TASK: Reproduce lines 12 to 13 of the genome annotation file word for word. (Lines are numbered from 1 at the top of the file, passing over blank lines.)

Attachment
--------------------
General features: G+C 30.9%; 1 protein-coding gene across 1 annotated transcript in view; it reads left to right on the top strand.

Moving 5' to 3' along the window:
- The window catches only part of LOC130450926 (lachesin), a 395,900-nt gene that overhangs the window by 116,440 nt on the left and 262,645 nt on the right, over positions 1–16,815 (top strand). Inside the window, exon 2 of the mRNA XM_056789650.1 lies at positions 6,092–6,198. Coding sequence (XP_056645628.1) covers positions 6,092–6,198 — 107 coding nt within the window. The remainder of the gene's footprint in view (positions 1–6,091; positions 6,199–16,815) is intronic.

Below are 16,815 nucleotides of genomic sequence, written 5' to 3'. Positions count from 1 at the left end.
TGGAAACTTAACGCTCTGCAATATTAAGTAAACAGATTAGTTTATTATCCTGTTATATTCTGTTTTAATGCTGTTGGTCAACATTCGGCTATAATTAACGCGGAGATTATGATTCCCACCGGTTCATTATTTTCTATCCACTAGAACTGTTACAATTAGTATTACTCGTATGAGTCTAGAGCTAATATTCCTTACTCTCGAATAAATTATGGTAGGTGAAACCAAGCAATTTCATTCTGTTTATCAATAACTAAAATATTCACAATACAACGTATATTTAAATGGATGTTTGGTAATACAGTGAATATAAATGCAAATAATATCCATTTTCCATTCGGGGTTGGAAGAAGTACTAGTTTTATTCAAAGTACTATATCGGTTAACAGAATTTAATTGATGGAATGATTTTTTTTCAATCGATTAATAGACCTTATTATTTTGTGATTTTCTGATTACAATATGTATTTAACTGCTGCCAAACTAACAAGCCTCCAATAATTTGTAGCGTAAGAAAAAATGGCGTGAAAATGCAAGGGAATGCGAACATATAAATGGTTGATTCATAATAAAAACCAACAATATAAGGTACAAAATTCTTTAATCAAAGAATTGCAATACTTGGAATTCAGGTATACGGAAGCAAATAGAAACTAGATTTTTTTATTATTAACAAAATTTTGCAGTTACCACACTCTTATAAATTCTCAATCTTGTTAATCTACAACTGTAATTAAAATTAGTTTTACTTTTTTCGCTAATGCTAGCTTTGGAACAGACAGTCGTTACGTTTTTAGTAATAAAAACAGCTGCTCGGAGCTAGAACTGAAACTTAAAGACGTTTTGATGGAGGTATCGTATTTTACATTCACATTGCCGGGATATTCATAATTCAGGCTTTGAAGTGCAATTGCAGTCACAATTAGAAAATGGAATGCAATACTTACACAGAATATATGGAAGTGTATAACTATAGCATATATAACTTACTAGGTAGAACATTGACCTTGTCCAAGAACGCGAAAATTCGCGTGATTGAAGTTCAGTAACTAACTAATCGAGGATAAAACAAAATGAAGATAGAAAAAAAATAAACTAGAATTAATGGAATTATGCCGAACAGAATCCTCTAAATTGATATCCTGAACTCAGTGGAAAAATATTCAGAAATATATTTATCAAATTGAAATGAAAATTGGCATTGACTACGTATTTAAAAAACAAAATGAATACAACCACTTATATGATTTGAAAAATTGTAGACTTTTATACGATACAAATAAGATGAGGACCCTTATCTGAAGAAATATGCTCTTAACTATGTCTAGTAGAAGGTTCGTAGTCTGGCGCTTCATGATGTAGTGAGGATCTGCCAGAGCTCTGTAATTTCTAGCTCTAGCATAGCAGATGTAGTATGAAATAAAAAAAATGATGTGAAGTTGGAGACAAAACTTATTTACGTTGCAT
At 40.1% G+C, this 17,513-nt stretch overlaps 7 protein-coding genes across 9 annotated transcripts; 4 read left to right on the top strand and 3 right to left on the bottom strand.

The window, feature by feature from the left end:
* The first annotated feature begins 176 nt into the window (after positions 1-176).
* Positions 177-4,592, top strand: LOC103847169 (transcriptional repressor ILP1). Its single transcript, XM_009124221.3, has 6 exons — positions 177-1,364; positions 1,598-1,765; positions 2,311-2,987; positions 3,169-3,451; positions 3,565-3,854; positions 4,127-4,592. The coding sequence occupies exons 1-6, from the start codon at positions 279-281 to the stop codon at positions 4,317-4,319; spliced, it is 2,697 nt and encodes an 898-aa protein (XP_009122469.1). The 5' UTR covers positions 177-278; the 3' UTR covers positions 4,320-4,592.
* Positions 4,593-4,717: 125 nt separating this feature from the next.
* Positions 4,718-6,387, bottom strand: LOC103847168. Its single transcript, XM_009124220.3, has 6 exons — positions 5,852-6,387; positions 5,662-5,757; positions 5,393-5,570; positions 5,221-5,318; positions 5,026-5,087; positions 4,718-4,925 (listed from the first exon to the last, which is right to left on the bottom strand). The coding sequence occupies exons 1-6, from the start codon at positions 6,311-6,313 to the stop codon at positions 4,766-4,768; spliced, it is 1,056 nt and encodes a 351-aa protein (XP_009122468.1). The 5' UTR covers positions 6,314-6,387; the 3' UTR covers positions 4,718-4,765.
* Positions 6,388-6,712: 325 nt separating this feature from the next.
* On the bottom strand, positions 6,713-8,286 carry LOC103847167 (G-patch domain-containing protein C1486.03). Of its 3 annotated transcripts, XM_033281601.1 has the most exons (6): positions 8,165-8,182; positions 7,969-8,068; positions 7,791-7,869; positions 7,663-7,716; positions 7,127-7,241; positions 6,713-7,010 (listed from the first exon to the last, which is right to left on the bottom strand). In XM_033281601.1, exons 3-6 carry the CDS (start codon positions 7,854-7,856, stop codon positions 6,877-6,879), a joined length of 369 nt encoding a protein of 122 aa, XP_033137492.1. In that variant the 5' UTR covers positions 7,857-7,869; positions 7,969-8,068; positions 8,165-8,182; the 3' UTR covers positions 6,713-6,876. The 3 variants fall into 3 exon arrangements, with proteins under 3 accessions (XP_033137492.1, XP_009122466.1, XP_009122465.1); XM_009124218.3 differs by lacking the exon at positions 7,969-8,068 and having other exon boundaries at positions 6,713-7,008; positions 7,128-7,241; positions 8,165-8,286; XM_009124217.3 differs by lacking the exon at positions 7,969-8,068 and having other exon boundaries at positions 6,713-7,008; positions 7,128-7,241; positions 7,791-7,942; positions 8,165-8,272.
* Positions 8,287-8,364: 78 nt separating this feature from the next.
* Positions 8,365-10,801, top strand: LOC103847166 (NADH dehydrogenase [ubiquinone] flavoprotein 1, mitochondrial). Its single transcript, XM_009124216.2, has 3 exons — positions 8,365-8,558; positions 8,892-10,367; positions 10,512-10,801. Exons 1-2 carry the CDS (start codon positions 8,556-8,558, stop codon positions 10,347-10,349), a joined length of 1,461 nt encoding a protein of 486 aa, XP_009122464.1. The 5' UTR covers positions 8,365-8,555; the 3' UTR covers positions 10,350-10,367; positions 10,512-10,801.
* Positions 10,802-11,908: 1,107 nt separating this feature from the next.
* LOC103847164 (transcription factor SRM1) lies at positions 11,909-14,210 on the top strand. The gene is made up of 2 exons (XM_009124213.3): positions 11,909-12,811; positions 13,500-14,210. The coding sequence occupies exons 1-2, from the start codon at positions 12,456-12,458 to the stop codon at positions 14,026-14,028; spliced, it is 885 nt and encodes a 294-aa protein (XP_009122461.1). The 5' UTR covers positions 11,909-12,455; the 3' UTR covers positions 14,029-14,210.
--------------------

* Positions 6,388-6,712: 325 nt separating this feature from the next.
* On the bottom strand, positions 6,713-8,286 carry LOC103847167 (G-patch domain-containing protein C1486.03). Of its 3 annotated transcripts, XM_033281601.1 has the most exons (6): positions 8,165-8,182; positions 7,969-8,068; positions 7,791-7,869; positions 7,663-7,716; positions 7,127-7,241; positions 6,713-7,010 (listed from the first exon to the last, which is right to left on the bottom strand). In XM_033281601.1, exons 3-6 carry the CDS (start codon positions 7,854-7,856, stop codon positions 6,877-6,879), a joined length of 369 nt encoding a protein of 122 aa, XP_033137492.1. In that variant the 5' UTR covers positions 7,857-7,869; positions 7,969-8,068; positions 8,165-8,182; the 3' UTR covers positions 6,713-6,876. The 3 variants fall into 3 exon arrangements, with proteins under 3 accessions (XP_033137492.1, XP_009122466.1, XP_009122465.1); XM_009124218.3 differs by lacking the exon at positions 7,969-8,068 and having other exon boundaries at positions 6,713-7,008; positions 7,128-7,241; positions 8,165-8,286; XM_009124217.3 differs by lacking the exon at positions 7,969-8,068 and having other exon boundaries at positions 6,713-7,008; positions 7,128-7,241; positions 7,791-7,942; positions 8,165-8,272.